This level of technological manipulation has made fraud easier to commit. Companies are taking steps to prevent and identify fraud, especially with artificial intelligence (AI) capabilities, yet fraud will continue to grow.

Many companies worry that the General Data Protection Regulation (GDPR) will impact their fraud prevention efforts due to its granting the individuals’ control over their personal data, such as access, rectification, and erasure. Preventing fraud is likely a valid reason to deny such rights, but companies must consider its programs, the information obtained and retained, and prepare defenses for its activities.

[Related: EU Regulators Clarify Scope of GDPR]

Many regulations now require protection for personal data, but often do not specify the security controls. The ones that do, such as the US Health Insurance Portability and Accountability Act of 1996 (along with its subsequent amendments, HIPAA), may be outdated (but there is a current Request for Information issued by the US Department of Health and Human Services addressing areas for HIPAA to be updated).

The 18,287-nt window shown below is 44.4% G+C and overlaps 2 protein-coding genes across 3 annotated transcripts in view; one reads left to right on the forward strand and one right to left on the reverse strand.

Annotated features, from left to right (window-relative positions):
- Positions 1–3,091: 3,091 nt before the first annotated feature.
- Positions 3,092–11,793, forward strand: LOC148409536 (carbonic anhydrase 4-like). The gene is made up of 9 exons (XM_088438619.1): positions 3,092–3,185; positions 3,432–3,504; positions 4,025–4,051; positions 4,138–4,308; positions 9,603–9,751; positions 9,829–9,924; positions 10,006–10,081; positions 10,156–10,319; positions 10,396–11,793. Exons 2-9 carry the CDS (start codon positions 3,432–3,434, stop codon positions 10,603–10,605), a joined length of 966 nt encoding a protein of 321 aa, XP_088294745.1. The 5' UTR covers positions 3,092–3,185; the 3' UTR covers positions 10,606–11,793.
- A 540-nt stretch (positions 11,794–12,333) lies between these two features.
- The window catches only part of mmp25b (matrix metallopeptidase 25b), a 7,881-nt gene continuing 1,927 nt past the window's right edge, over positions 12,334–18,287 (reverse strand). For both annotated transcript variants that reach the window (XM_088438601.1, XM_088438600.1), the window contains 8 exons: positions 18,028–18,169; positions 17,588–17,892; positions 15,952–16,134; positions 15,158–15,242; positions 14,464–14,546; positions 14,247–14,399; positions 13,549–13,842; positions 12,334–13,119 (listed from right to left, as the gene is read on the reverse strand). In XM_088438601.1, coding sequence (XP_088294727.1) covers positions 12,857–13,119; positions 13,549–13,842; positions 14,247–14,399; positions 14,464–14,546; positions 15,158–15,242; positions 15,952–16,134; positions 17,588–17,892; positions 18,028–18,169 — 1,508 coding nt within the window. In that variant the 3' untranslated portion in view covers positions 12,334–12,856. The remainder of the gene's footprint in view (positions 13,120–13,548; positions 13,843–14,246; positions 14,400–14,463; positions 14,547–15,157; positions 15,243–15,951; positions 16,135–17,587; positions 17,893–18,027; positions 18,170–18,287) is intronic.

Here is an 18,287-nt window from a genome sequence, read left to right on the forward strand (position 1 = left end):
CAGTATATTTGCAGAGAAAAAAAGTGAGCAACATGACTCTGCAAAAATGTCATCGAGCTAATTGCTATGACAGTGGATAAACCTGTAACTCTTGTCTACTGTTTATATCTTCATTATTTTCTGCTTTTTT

Instead, the standard generally requires reasonable security relative to the size of the company, its resources, the level and amount of sensitivity of the personal data, and the industry norms. This is a target in motion that will ebb and flow with the issuance of regulatory guidance, court decisions, publicized breaches, and technology growth.

Technological advances breed opportunities, for both good and bad actors.

2. Data governance

Often, people confuse data governance with data protection. Data governance is a much larger field, although a good data protection program includes good data governance and vice versa. Data governance is a programmatic concept that focuses on personal data from its inception to destruction — cradle to grave. Therefore, it comprises availability, usability, integrity, consistency, accountability (auditability), and security.